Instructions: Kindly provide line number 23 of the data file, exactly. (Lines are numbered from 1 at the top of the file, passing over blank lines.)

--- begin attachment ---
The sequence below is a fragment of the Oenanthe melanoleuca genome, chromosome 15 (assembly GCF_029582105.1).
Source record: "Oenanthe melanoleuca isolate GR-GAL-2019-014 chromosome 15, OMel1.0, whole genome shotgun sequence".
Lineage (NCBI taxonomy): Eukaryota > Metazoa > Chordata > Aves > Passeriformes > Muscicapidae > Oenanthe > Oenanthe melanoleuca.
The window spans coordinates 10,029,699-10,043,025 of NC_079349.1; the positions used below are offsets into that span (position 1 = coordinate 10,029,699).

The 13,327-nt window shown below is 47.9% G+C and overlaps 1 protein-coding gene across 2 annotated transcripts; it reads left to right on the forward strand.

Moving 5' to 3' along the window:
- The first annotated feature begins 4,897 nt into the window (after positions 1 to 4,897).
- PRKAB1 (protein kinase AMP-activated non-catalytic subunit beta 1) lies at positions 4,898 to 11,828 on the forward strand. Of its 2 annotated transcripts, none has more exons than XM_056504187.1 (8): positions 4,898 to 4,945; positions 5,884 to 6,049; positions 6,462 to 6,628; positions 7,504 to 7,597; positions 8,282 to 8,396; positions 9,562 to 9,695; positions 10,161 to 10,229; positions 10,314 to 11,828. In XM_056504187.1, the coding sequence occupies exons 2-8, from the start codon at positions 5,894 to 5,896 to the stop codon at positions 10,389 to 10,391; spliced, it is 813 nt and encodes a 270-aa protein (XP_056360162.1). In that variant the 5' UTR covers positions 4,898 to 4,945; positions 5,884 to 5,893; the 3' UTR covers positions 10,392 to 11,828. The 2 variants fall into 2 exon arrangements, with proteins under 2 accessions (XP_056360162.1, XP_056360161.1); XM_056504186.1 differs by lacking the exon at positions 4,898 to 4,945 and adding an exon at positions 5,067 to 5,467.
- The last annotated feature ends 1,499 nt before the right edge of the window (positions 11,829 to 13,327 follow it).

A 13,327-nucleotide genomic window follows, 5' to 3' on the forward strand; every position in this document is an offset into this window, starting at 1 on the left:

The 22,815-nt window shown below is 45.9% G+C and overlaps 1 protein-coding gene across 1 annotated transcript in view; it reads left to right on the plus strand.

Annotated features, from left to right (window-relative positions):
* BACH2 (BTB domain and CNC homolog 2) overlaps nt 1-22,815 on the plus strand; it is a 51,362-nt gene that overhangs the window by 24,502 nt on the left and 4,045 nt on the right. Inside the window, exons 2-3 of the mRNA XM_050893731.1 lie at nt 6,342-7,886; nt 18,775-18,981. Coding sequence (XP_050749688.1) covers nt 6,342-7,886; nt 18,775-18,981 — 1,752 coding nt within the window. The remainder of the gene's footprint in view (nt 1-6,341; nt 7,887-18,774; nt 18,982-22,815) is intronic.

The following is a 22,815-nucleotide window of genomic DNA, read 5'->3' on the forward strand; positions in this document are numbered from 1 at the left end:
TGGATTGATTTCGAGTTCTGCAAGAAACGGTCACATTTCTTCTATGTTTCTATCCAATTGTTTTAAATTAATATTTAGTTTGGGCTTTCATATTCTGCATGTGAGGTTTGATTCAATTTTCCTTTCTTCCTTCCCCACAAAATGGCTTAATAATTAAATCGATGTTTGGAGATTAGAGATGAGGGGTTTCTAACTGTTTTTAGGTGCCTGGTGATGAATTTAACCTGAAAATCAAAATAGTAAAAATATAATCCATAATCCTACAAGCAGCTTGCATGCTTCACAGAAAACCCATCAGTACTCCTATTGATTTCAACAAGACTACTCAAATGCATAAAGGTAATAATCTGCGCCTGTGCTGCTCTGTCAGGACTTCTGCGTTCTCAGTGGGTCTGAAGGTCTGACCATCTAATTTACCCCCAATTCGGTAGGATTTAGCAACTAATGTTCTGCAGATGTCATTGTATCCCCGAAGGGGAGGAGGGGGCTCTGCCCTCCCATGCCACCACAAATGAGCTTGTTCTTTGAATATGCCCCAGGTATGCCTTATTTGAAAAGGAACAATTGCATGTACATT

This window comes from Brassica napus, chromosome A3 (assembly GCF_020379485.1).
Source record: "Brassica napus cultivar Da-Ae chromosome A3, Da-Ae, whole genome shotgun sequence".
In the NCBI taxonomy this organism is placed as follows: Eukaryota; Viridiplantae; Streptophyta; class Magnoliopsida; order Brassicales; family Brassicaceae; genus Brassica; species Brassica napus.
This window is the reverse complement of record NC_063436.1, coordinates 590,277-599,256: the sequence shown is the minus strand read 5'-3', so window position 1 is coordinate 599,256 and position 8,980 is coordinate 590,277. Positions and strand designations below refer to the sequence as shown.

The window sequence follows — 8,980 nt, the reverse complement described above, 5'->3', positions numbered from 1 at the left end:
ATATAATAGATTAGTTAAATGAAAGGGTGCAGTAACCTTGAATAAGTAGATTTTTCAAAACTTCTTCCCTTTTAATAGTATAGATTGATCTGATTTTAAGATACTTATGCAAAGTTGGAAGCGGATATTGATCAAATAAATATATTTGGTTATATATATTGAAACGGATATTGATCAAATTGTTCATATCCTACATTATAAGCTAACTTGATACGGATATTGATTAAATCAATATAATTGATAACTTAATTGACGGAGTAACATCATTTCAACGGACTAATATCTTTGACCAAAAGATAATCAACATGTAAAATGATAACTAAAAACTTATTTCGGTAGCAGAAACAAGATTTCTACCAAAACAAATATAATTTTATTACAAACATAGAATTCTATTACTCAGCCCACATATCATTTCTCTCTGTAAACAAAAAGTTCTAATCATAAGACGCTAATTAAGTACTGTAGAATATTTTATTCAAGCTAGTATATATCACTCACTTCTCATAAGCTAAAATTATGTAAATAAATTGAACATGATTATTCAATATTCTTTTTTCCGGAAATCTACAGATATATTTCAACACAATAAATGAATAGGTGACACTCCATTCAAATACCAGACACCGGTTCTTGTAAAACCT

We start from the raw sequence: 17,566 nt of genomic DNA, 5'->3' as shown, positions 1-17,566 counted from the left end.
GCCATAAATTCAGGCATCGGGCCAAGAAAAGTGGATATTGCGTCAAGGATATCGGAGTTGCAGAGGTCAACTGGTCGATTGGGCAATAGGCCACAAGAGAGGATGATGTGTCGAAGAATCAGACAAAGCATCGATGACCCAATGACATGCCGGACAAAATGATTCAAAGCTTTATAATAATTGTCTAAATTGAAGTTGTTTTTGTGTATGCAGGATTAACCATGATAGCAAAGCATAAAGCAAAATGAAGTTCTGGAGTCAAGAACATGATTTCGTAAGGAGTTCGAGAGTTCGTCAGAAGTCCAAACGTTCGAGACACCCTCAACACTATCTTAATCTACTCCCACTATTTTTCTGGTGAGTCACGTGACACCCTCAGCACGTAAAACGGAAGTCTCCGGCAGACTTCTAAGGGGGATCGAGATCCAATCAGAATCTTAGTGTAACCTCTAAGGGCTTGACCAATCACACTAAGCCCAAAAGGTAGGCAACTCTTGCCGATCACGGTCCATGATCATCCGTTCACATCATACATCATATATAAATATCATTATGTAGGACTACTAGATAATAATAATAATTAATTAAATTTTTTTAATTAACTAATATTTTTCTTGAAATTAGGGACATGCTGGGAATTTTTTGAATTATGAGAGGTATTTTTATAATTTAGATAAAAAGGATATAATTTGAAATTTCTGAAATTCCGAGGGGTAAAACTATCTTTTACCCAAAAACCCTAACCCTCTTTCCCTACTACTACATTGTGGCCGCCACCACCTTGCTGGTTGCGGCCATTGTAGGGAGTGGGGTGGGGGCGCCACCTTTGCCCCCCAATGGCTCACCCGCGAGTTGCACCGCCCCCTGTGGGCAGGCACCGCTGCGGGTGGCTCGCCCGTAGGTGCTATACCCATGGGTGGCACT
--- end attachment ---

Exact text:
GCCATAAATTCAGGCATCGGGCCAAGAAAAGTGGATATTGCGTCAAGGATATCGGAGTTGCAGAGGTCAACTGGTCGATTGGGCAATAGGCCACAAGAGAGGATGATGTGTCGAAGAATCAGACAAAGCATCGATGACCCAATGACATGCCGGACAAAATGATTCAAAGCTTTATAATAATTGTCTAAATTGAAGTTGTTTTTGTGTATGCAGGATTAACCATGATAGCAAAGCATAAAGCAAAATGAAGTTCTGGAGTCAAGAACATGATTTCGTAAGGAGTTCGAGAGTTCGTCAGAAGTCCAAACGTTCGAGACACCCTCAACACTATCTTAATCTACTCCCACTATTTTTCTGGTGAGTCACGTGACACCCTCAGCACGTAAAACGGAAGTCTCCGGCAGACTTCTAAGGGGGATCGAGATCCAATCAGAATCTTAGTGTAACCTCTAAGGGCTTGACCAATCACACTAAGCCCAAAAGGTAGGCAACTCTTGCCGATCACGGTCCATGATCATCCGTTCACATCATACATCATATATAAATATCATTATGTAGGACTACTAGATAATAATAATAATTAATTAAATTTTTTTAATTAACTAATATTTTTCTTGAAATTAGGGACATGCTGGGAATTTTTTGAATTATGAGAGGTATTTTTATAATTTAGATAAAAAGGATATAATTTGAAATTTCTGAAATTCCGAGGGGTAAAACTATCTTTTACCCAAAAACCCTAACCCTCTTTCCCTACTACTACATTGTGGCCGCCACCACCTTGCTGGTTGCGGCCATTGTAGGGAGTGGGGTGGGGGCGCCACCTTTGCCCCCCAATGGCTCACCCGCGAGTTGCACCGCCCCCTGTGGGCAGGCACCGCTGCGGGTGGCTCGCCCGTAGGTGCTATACCCATGGGTGGCACT